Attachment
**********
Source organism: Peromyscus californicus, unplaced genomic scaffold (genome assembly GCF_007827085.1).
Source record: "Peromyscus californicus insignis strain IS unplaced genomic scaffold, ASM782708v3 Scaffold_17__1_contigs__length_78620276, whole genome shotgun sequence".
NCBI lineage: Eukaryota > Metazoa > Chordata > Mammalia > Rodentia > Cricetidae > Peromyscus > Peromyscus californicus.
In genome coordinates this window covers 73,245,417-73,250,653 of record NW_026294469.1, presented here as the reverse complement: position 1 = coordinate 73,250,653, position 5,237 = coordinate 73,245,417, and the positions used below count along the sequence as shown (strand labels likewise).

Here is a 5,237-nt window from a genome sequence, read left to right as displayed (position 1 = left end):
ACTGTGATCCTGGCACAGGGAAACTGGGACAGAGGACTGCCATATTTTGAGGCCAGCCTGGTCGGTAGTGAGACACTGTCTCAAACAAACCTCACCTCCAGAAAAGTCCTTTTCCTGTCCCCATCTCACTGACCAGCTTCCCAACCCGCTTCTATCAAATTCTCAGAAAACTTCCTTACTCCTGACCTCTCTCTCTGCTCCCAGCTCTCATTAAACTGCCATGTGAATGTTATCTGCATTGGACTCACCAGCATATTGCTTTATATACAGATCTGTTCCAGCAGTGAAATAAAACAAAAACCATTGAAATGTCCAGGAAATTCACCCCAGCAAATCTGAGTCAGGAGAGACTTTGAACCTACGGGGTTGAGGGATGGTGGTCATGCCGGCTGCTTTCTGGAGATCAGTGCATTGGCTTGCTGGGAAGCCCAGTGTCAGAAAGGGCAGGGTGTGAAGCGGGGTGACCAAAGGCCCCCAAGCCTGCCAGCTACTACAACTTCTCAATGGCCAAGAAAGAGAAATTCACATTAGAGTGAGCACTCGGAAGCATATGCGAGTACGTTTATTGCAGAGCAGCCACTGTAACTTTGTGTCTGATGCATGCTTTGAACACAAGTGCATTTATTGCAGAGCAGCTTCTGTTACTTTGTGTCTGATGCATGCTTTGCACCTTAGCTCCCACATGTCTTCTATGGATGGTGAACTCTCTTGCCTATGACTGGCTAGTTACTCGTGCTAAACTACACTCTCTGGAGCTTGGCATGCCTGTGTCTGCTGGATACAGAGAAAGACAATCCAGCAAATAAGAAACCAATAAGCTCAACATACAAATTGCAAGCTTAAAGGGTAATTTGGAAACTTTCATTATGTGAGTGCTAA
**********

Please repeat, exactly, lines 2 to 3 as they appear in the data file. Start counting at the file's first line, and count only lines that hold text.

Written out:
Source record: "Peromyscus californicus insignis strain IS unplaced genomic scaffold, ASM782708v3 Scaffold_17__1_contigs__length_78620276, whole genome shotgun sequence".
NCBI lineage: Eukaryota > Metazoa > Chordata > Mammalia > Rodentia > Cricetidae > Peromyscus > Peromyscus californicus.